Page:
These findings were characterized as “counterintuitive”.
Findings from multivariate analyses initially showed no association between treatment enrollment and employment transitions. However, when a distinction was made between MMT and other addiction treatment modalities, it became clear that the relationship between addiction treatment and employment outcomes for IDU in this setting was contingent upon the type of addiction treatment: enrollment in non-MMT forms of treatment increased the odds of making an employment transition, whereas MMT enrollment had the inverse effect. This mode-specific association was echoed in analyses of transitions into temporary, informal, and under-the-table work, which had no association with MMT enrollment but also saw a strong positive association with non-MMT forms of addiction treatment.
We’re expecting too much of these poor folks:
The observed systematic differences in employment outcomes might plausibly be related to individual-level characteristics or circumstances that either inhibit transitions to employment and systematically apply to those individuals enrolled in MMT or lead to both MMT enrollment and nonemployment. For example, in contrast to abstinence-based forms of treatment, MMT is geared toward stabilized maintenance (Ward, Mattick, & Hall, 1994) and aimed at reducing the major risks, costs, and harms associated with untreated opiate addiction ( [Rosenbaum et al., 1996], [Ward et al., 1999] and [World Health Organization, 2004]). It may therefore be a part of the early stages of addiction treatment and rehabilitation, and the initiation of labor market activity might not be expected to follow MMT enrollment in the same way that it would for other treatment modalities.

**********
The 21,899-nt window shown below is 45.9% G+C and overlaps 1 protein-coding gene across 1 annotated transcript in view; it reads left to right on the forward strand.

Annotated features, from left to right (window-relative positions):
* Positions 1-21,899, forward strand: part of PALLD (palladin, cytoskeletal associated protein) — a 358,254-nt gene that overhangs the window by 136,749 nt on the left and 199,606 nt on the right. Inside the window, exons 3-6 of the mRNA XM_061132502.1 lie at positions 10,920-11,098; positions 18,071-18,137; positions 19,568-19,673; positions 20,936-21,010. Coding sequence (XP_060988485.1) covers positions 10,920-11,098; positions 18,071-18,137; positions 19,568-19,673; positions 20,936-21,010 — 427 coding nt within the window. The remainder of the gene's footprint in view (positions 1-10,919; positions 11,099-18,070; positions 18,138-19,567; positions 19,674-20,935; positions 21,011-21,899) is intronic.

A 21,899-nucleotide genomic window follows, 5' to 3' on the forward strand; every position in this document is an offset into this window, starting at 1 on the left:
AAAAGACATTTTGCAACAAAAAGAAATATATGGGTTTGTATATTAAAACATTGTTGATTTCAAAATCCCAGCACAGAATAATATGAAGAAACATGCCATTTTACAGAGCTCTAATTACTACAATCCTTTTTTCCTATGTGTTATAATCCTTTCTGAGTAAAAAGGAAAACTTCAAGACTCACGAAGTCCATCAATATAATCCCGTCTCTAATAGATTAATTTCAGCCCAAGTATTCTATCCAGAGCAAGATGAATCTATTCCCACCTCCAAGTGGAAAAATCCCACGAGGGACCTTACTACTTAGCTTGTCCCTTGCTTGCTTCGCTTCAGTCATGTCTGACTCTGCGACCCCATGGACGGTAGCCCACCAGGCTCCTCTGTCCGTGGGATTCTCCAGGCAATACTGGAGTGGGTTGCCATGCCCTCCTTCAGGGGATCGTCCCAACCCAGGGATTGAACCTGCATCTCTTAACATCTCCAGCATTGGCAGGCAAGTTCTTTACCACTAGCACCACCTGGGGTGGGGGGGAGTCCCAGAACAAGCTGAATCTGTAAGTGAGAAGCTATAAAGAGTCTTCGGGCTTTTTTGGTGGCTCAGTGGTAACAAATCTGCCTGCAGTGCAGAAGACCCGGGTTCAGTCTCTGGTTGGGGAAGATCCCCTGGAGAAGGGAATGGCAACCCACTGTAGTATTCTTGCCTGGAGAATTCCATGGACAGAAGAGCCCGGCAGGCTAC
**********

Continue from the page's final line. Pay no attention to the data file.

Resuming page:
…methadone has been shown to impair cognitive performance (Darke, Sims, McDonald, & Wickes, 2000) and may impact capacities to undertake work.
Another variation on the idea that we’re expecting too much.
Elsewhere, explanations for differences in labor market outcomes among people with substance use disorders, such as lower education levels, work histories, or motivation (Svikis et al., 2012), may be disproportionately prevalent among those enrolled in MMT. As with non-drug-using populations (Dooley, Fielding, & Levy, 1996), individuals may also have differing capacities related to physical or mental health that inhibit their ability to seek and find employment.
Maybe it’s because they’re still in active addiction.
Finally, the common presence of concurrent and ongoing drug use by individuals enrolled in MMT ( [Barnas et al., 1992] and [DeMaria et al., 2000]) may preclude transitions into employment or temporary, informal, or under-the-table income generation